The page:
Instead, he settles with “oops” after failing to find the answer in his cue cards.
As if on cue, the buzzing of helicopters filled the sky—the president had officially arrived in Ramallah.
On the first day of the march, they went to several schools and gave students the cue to leave.
cue the news stories pegged to the scary number or the blistering anti-Obama ad from the Republican party.
Anna Brand on why ABC should take her cue and just end the series already.
The cue of the Chinaman is equally as acceptable as hairs from the mane of the English lion.
Unlike the rest of the people, they neither shaved nor wore the cue.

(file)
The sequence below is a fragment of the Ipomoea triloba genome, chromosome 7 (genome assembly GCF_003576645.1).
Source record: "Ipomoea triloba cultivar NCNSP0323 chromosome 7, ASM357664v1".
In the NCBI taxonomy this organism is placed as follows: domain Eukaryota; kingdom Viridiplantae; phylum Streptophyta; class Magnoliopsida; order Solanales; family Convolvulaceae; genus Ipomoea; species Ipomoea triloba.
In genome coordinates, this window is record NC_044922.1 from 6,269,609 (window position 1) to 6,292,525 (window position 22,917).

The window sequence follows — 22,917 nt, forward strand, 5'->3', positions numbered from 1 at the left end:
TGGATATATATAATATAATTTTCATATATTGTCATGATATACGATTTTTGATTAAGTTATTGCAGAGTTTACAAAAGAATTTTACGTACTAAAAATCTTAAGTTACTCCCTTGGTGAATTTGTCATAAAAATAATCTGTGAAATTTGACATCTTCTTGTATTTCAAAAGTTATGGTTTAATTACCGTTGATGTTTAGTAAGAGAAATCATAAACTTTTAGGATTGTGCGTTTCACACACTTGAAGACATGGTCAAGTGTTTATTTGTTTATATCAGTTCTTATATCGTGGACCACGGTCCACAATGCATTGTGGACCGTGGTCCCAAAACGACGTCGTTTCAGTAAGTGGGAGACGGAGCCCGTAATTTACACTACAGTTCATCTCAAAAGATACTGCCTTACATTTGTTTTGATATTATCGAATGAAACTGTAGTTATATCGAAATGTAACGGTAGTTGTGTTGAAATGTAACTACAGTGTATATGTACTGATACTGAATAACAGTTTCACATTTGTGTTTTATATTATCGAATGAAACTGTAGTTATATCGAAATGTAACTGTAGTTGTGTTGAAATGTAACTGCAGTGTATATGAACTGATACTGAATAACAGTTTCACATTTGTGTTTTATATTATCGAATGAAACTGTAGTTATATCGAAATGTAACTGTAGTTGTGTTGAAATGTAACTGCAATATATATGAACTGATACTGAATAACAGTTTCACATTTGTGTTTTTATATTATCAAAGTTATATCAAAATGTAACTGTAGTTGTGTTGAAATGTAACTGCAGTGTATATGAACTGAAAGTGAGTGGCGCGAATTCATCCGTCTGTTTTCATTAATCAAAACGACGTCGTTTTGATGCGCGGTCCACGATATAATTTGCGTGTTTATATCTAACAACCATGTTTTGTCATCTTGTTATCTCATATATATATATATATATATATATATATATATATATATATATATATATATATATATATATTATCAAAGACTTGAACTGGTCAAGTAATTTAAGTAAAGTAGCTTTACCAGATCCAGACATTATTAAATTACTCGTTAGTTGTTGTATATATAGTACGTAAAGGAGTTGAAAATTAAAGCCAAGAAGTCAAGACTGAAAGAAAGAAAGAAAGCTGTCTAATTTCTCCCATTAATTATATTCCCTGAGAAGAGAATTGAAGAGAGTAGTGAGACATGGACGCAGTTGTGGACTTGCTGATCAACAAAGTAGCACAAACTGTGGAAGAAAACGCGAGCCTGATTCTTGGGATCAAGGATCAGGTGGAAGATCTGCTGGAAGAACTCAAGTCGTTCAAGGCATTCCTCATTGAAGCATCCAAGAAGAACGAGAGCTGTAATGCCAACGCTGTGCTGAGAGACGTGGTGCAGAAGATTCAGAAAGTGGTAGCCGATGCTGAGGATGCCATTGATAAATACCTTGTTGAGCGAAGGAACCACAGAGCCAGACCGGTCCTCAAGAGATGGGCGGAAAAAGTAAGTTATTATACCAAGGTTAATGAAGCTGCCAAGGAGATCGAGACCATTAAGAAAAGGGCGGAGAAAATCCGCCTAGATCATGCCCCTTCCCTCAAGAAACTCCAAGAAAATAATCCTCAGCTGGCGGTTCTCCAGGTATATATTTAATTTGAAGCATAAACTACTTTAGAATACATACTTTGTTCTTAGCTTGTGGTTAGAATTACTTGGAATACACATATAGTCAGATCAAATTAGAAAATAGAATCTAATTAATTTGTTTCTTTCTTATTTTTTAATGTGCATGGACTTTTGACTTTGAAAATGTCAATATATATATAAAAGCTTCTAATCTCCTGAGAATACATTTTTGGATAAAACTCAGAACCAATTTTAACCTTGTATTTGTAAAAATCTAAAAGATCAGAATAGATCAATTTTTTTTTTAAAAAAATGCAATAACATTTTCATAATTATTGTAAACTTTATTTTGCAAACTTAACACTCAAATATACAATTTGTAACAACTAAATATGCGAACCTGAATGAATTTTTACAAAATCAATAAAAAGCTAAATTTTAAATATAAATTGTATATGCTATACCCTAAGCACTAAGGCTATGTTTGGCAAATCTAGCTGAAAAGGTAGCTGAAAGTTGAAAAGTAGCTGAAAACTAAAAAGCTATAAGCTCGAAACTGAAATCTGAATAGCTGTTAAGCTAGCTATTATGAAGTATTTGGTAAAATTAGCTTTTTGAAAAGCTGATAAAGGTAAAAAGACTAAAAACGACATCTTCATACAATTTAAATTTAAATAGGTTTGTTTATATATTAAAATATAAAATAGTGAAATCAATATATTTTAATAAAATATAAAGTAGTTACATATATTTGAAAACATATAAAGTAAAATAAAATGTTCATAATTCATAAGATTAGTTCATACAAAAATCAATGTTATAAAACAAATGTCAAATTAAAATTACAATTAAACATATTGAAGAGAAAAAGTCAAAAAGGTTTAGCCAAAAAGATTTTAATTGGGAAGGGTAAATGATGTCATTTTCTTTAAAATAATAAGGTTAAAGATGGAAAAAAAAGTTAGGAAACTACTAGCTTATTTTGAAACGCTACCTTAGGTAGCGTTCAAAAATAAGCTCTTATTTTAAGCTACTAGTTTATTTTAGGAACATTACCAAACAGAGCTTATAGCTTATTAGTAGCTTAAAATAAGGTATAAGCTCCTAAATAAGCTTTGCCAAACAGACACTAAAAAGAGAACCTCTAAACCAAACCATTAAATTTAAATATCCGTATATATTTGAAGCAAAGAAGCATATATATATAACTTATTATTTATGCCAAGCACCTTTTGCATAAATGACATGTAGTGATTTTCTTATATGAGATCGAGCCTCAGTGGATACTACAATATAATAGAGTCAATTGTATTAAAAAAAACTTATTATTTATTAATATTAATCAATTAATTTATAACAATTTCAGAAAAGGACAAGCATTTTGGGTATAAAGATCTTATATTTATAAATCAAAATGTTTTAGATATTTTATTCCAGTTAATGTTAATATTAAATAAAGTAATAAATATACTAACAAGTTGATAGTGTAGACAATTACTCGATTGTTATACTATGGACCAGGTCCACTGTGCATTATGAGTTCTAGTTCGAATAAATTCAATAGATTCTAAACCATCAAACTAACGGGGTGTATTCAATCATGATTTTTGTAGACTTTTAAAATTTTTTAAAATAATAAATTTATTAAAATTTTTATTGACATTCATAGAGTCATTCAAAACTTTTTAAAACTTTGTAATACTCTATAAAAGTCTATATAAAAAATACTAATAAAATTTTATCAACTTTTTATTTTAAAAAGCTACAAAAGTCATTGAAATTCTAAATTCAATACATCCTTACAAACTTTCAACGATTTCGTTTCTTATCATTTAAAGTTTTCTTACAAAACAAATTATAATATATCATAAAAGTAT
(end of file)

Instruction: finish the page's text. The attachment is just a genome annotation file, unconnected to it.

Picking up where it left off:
The withdrawal of the outlaws was the cue for absurd activity on the part of the train crew.
I gave one final glance at the Governor's wife and read my cue.
"George Washin'ton, I aimed to say," triumphantly screamed the little boy, who had received his cue.
"stage direction," 1550s, from Q, which was used 16c., 17c. in stage plays to indicate actors' entrances, probably as an abbreviation of Latin quando "when" (see quandary) or a similar Latin adverb. Shakespeare has it as both Q and cue.
"billiard stick," 1749, variant of queue (n.). Cue ball first recorded 1881.
1928, from cue (n.1). Related: Cued, cueing.